Really, after a Brandon Nimmo first inning home run, the Mets offense couldn’t get anything going. More than that, this offense was inept. This was apparent in the seventh when Victor Robles caught a Rosario liner in right and picked Evans off first.
— MLB Replay (@MLBReplays) September 24, 2017
The play helped kill what could have been a game tying rally. That play was even more magnified in the eighth.
With three straight singles, the Mets pulled within 3-2 with one out.
After a Nimmo strikeout and a d’Arnaud walk, the bases were loaded for Dominic Smith. It was a big moment for a big Mets prospect. The only problem is the Mets manager is still Terry Collins, a manager who has shown zero interest in developing these young Mets players.
Plawecki got ahead 3-1 in the count, but Solis would get back in the count and strike him out.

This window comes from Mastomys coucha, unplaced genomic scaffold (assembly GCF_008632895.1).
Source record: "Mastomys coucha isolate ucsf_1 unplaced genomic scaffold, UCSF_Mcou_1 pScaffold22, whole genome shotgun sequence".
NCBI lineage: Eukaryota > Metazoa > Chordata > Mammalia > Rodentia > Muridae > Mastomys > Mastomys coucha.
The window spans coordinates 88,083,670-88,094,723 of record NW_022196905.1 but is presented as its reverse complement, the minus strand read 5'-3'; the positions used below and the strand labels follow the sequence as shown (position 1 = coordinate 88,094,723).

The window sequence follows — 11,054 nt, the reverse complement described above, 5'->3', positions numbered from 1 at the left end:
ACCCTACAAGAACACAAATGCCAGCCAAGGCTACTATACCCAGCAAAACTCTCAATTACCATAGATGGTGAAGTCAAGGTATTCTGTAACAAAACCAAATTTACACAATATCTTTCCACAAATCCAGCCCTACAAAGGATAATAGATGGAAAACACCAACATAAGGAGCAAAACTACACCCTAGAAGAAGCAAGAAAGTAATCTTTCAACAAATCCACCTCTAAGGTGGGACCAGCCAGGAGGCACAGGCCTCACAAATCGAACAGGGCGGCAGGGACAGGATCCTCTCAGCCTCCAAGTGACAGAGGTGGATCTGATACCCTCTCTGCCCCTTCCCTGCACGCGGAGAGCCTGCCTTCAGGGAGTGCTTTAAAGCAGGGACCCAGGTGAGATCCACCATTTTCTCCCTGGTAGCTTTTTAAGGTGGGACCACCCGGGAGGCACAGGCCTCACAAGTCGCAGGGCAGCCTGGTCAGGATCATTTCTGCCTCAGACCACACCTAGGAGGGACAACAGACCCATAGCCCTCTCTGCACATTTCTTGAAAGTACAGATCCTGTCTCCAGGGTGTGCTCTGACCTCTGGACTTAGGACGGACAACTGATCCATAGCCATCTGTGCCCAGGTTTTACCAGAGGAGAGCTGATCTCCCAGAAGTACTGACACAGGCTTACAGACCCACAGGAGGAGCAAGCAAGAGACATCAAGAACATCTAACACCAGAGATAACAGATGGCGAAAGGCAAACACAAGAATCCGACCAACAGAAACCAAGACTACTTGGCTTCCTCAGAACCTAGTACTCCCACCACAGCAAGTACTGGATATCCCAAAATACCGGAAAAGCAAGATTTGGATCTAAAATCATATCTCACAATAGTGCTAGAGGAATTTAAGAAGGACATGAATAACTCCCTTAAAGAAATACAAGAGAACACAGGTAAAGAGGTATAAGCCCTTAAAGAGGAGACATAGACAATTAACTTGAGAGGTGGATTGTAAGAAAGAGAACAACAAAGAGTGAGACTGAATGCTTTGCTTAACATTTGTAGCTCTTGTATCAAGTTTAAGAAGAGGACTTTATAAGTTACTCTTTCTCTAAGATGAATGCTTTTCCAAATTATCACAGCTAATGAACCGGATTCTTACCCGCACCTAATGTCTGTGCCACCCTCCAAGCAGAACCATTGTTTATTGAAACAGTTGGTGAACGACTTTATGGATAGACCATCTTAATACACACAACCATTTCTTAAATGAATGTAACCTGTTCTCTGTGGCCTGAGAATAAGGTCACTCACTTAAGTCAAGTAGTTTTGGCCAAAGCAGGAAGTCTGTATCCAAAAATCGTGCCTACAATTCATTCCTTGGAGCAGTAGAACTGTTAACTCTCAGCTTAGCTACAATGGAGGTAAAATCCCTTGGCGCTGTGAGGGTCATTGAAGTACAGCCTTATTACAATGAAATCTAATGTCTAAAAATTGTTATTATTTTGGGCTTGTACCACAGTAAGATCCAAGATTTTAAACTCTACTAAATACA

That ended the Mets last chance to beat the Nationals. Not just today, but the season.
Game Notes: Nimmo has struck out in 14 straight games.
Since Citi Field opened, I’ve been to a countless number of games. It’s fewer than the games I’ve attended at Shea, but still I’ve attended many games at Citi. Tonight, I made the conscious decision to enjoy the park.
Honestly, I made that decision based for two different reasons. The first was the lineup was Nori Aoki–Jose Reyes–Asdrubal Cabrera. Once again, that lineup signals the Mets have completely lost focus on their primary objective, which is to develop and find out about their young players.
The second was when I entered Citi Field with my son, and he was interviewed by SNY: